Everyone knows what happens to the average human being when the brain isn’t fully engaged. It’s not so dissimilar to being drunk. Emotions overcome common sense, meaningful words seem illusive and most other words are fluffed. And actions have a cruel way of betraying true feelings.
No, there’s nothing particularly sophisticated about the average heart-on-sleeve soul. And there’s nothing particularly sophisticated about Sigh No More either. But it doesn’t seem to matter that much. While Mumford And Sons may not excel as urbane, multi-dimensional songsmiths, they succeed by virtue of their sheer, unabashed wholeheartedness.
And theirs is a wholehearted sound too. Bringing together virtually all of folk’s sub-genres, Mumford And Sons share The Low Anthem‘s predilection for tradition both in terms of instrumentation – there’s everything here from ukuleles to trumpets – and recording and production. This is the kind of record that’s likely to sound similarly raucous when played live. Moreover, it’s the type of music that sounds like it involves a bustling band of 20, but in reality involves a far smaller number – four in this case – of talented multi-instrumentalists.
And as the album flits from the rousing Celtic-influenced skiffle of Roll Away Your Stone to the busker-folk of Little Lion Man and on to the pastoral gospel-bluegrass sound of Timshel, it’s Marcus Mumford’s pleasant, if not spectacular, voice and unaffected words that keeps the album from becoming a disjointed folk compilation. During Thistle & Weeds, Mumford screams “I will hooold ooon!” with plenty of heartfelt gusto but, unfortunately, not quite the same striking effect of, say, a Damien Rice.
But like Damien Rice – who, in many ways, was the catalyst for this new wave of crossover folk – Mumford doesn’t spend time weaving complex lyrical allegories. An adherent of the conventions of confessional songwriting, Mumford rarely minces his words regarding failures past.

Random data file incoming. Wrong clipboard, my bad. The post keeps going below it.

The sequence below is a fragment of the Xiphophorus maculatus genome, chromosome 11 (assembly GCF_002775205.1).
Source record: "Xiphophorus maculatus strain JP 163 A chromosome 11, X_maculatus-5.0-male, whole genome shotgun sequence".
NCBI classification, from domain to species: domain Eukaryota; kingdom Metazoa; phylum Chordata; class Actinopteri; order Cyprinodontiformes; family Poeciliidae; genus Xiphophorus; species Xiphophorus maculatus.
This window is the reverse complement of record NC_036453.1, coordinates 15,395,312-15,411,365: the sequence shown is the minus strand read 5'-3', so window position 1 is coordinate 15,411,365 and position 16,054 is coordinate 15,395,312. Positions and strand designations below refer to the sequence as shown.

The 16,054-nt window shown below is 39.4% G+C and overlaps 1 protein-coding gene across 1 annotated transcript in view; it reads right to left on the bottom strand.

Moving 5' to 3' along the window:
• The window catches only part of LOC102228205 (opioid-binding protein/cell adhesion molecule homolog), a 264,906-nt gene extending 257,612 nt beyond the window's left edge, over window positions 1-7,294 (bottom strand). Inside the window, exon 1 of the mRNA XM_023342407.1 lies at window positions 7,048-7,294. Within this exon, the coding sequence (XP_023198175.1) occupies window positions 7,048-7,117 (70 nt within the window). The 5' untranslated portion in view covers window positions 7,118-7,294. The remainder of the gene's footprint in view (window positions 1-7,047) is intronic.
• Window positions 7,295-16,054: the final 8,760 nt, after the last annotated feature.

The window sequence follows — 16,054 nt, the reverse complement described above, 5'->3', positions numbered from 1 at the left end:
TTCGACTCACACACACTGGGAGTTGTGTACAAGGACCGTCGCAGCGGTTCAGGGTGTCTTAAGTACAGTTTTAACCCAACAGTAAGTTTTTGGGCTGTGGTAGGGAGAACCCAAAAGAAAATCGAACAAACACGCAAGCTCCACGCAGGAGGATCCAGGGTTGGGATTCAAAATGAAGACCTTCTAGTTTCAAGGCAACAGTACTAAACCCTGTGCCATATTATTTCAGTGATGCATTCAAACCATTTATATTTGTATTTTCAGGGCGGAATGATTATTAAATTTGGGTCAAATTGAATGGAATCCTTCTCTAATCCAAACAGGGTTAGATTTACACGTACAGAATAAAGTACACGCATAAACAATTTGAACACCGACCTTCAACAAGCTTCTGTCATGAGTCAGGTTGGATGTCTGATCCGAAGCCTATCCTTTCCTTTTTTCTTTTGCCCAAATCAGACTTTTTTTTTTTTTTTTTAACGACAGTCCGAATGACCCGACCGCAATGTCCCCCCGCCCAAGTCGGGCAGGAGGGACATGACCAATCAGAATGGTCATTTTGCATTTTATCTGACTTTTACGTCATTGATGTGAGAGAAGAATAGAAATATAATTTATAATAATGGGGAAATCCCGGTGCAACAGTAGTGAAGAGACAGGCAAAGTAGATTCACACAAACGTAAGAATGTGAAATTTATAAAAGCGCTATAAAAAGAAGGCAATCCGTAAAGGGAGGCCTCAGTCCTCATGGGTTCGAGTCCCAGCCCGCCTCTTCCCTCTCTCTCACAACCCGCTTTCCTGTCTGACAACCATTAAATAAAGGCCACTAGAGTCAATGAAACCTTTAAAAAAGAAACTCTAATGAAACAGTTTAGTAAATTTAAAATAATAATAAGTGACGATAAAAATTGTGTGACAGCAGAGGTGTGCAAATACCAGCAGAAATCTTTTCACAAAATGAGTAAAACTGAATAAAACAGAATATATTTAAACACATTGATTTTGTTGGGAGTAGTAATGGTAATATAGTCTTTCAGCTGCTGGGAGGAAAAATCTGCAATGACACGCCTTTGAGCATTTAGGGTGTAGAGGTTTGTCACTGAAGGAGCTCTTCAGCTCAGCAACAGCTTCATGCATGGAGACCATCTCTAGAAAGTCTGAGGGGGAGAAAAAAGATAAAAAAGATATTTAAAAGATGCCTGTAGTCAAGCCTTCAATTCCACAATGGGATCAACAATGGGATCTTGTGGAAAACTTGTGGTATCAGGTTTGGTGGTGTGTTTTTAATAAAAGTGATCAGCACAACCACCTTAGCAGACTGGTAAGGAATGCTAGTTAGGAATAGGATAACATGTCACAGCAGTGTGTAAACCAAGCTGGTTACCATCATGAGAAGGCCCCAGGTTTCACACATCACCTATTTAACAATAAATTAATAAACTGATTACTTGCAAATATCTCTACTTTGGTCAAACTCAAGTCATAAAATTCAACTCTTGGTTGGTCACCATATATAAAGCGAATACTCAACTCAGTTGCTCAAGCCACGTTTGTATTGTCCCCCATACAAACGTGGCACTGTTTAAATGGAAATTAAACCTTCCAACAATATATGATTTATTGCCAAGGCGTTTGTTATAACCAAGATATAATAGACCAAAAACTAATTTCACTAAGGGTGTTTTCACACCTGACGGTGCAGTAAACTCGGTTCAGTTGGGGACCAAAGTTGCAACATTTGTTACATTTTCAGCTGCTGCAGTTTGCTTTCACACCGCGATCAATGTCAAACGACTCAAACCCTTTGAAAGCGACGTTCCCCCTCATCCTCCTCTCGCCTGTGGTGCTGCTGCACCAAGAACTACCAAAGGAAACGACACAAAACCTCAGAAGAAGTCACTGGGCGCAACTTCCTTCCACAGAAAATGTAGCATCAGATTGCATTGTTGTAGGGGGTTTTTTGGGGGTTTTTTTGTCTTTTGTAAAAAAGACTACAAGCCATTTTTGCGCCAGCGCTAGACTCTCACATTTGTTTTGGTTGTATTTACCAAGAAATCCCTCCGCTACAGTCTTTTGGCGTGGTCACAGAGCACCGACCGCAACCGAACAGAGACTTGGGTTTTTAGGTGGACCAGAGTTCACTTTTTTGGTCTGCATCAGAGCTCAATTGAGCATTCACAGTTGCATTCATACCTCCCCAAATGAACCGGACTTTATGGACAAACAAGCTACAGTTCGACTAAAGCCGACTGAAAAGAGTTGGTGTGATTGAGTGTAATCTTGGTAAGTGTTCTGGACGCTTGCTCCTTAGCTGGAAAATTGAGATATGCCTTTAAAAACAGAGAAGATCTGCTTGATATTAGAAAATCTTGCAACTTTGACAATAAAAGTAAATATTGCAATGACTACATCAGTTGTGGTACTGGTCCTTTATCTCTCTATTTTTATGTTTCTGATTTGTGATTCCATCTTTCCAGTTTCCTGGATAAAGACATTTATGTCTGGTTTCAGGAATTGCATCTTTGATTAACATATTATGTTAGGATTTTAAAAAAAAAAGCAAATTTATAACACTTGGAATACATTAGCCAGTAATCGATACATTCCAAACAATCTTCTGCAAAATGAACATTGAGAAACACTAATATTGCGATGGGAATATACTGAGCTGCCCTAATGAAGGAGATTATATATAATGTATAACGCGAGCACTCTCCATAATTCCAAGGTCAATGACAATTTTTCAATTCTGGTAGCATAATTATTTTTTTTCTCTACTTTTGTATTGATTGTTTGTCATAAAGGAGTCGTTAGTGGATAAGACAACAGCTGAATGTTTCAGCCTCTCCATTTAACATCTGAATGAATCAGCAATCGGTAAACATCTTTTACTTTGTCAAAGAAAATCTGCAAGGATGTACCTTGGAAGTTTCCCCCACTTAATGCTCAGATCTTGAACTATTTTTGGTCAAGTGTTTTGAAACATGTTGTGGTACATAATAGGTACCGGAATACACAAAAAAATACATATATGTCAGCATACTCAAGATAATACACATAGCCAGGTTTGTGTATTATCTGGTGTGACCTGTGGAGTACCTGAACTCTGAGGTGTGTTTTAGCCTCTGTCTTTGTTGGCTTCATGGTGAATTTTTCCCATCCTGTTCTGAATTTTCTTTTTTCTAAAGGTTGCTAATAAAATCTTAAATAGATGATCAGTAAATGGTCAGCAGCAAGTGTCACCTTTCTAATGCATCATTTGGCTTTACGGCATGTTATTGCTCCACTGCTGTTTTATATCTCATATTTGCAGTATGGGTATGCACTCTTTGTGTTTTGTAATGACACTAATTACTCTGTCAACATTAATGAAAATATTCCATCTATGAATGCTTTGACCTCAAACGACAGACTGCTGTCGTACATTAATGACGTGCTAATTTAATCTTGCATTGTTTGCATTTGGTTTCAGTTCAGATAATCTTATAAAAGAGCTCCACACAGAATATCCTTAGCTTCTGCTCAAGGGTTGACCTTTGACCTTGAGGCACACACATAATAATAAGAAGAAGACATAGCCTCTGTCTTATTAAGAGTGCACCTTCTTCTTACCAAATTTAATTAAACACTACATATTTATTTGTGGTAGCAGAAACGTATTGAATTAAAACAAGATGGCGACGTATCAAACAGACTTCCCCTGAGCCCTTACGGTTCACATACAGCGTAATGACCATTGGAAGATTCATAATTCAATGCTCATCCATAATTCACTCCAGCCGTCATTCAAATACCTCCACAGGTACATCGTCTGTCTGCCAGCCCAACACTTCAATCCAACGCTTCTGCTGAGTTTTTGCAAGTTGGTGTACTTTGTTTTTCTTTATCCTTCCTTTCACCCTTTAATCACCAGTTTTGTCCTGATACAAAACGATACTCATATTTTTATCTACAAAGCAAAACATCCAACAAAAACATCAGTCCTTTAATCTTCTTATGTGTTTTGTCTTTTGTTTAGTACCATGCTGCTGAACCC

During White Blank Page, Mumford has a message for his ex: “Where was my fault / in loving you with all my heart?” and her new conqueror: “Can you lie next to her / and confess your love?” The message of the next track, I Gave You All, is pretty clear. But Mumford’s heart isn’t always so pent-up with lament. The album’s excellent title track sees the singer restoring some faith: “Love that will not betray you / dismay or enslave you / it will set you free.” Amen to that. And there’s also a note to self about what lies ahead: “Where you invest your love / you invest your life.” Never a truer word, my friend.
Sure, talk of “warm tears falling on forearms” and “planting hope with good seeds” will occasionally expose Mumford’s lyrical naivet�, but these are early days for the young Londoner. For now, it’s better just to enjoy the rambunctious ride with the knowledge that there’s far more promise here than there is grounds for pessimism. Ironically, the album’s greatest reasons for optimism are also its most placid. Sigh No More’s Fleet Foxes-lite introduction sounds as beautiful as mournful voices in harmony always do. The same goes for the album highlight, Timshel.
As the delicate elegy After The Storm closes the album under gloomy clouds, Mumford’s chin remains firmly upright: “And there will come a time / you’ll see / with no more tears / and love will not break your heart / but dismiss your fears.” Even after all the turmoil, the heart of this unpretentious band remains refreshingly visible.